2011 National Household Survey: Data tables

Tabulation: Ethnic Origin (264), Single and Multiple Ethnic Origin Responses (3), Generation Status (4), Age Groups (10) and Sex (3) for the Population in Private Households of Canada, Provinces, Territories, Census Metropolitan Areas and Census Agglomerations, 2011 National Household Survey

About this tabulation

General information

Catalogue number :
99-010-X2011028
Release date :
May 8, 2013
Topic :
Immigration and Ethnocultural Diversity
Variables :
  1. Geography Geographic Index
  2. Generation status (4)
  3. Age groups (10)
  4. Sex (3)
  5. Ethnic origin (264)
  6. Single and multiple ethnic origin responses (3)

Note

Note: Confidentiality disclosure control for the National Household Survey (NHS)

Disclosure control rules have been applied to data tables available from the National Household Survey (NHS). The number of actual records used to derive any number in a table must meet a minimum criterion. For a table cell where this criterion is not met, the number is replaced by a zero. Due to this disclosure control, subtotals will not necessarily aggregate to the total. As well, users should note that random rounding has also been applied to the data.

Note: Differences between the 2011 National Household Survey (NHS) estimates and census counts

The 2011 Census of Population and the 2011 National Household Survey (NHS) both provide information on the Canadian population for various levels of geography and for numerous common topics (e.g., demography, marital status, family and language) including characteristics associated to these topics. It is possible that differences exist between the 2011 Census count and the NHS estimate. Two reasons can explain these differences:

- The definition of the population of each data source: the target population for the 2011 Census includes usual residents in collective dwellings and persons living abroad, whereas the target population for the NHS excludes them.

- The variability of the estimates for the NHS: the NHS estimates are derived from a sample survey and are therefore subject to sampling error; they are also subject to potentially higher non-response error than in the census due to the survey's voluntary nature.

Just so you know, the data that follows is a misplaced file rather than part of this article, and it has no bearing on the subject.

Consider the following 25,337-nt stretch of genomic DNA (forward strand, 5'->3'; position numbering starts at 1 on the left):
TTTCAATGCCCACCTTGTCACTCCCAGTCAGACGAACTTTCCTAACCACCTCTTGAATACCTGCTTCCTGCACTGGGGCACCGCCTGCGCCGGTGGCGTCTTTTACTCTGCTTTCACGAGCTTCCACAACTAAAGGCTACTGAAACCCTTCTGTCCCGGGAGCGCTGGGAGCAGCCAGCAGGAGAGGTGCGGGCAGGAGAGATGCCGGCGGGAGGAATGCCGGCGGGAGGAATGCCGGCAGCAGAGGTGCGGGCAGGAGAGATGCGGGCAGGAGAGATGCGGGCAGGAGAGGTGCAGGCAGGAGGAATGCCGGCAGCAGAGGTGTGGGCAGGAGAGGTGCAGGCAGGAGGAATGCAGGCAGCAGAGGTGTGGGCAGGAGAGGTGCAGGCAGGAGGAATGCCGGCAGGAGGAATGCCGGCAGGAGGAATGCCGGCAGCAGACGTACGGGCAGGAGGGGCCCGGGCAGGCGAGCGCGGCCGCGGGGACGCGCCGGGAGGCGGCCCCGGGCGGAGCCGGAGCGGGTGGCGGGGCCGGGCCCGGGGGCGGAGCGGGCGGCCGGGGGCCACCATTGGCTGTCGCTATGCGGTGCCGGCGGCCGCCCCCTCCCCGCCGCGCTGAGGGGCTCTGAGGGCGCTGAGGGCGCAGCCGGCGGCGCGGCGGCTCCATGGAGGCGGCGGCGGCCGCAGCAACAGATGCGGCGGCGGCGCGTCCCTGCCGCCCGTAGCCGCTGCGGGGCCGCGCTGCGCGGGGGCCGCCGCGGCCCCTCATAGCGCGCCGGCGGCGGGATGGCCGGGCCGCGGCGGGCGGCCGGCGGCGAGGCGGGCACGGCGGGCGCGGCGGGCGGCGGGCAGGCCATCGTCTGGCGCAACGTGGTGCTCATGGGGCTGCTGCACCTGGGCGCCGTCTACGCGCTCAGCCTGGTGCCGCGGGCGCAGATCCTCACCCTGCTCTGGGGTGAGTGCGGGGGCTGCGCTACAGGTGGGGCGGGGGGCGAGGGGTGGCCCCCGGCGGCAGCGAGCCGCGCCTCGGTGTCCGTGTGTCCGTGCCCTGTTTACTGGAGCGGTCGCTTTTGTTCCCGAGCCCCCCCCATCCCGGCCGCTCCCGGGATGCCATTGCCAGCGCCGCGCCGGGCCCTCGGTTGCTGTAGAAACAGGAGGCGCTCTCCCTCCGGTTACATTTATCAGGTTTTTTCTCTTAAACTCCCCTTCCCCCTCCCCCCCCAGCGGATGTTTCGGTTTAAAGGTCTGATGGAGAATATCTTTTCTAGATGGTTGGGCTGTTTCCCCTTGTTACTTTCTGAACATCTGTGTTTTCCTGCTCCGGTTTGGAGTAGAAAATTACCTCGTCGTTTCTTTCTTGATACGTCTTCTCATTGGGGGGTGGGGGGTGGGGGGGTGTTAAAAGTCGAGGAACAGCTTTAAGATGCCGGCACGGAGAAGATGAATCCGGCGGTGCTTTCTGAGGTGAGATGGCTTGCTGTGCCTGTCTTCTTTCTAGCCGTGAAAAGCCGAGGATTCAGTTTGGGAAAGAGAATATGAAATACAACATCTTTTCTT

Note: The 2011 National Household Survey (NHS) estimates - quality indicators

For the 2011 National Household Survey (NHS) estimates, the global non-response rate (GNR) is used as an indicator of data quality. This indicator combines complete non-response (household) and partial non-response (question) into a single rate. The value of the GNR is presented to users. A smaller GNR indicates a lower risk of non-response bias and as a result, lower risk of inaccuracy. The threshold used for estimates' suppression is a GNR of 50% or more. For more information, please refer to the National Household Survey User Guide, 2011.


Note: Ethnic origin

The 2011 NHS Ethnic origin question asked: 'What were the ethnic or cultural origins of this person's ancestors?'

A note provided above the question stated that 'This question collects information on the ancestral origins of the population and provides information about the composition of Canada's diverse population.'

Below the question, a second note indicated that 'An ancestor is usually more distant than a grandparent' and examples of ethnic origins were listed as follows: Canadian, English, French, Chinese, East Indian, Italian, German, Scottish, Irish, Cree, Mi'kmaq, Salish, Métis, Inuit, Filipino, Dutch, Ukrainian, Polish, Portuguese, Greek, Korean, Vietnamese, Jamaican, Jewish, Lebanese, Salvadorean, Somali, Colombian, etc.

As well, additional instructions were provided to respondents in the 2011 NHS Guide:

This question refers to the ethnic or cultural origin or origins of a person's ancestors. Other than Aboriginal persons, most people can trace their origins to their ancestors who first came to this continent. Ancestry should not be confused with citizenship or nationality.

For all persons, report the specific ethnic or cultural group or groups to which their ancestors belonged, not the language they spoke. For example, report 'Haitian' rather than 'French,' or 'Austrian' rather than 'German.'

For persons of East Indian or South Asian origins, report a specific origin or origins. Do not report 'Indian.' For example, report 'East Indian from India,' 'East Indian from Guyana,' or indicate the specific group, such as 'Punjabi' or 'Tamil.'

For persons with Aboriginal ancestors, report a specific origin or origins. For example, report 'Cree,' 'Mi'kmaq,' 'Ojibway,' 'Métis,' or 'North American Indian.' Do not report 'Indian.'

Comparability of ethnic origin data across data sources (such as the 2011 NHS and 2006 Census) is affected by differences in survey collection methods; question wording, questionnaire format, examples and instructions; approaches to data processing; and the social and political climate at the time of data collection.

For additional information on the collection and dissemination of ethnic origin data, refer to the Ethnic Origin Reference Guide, 2011 National Household Survey.


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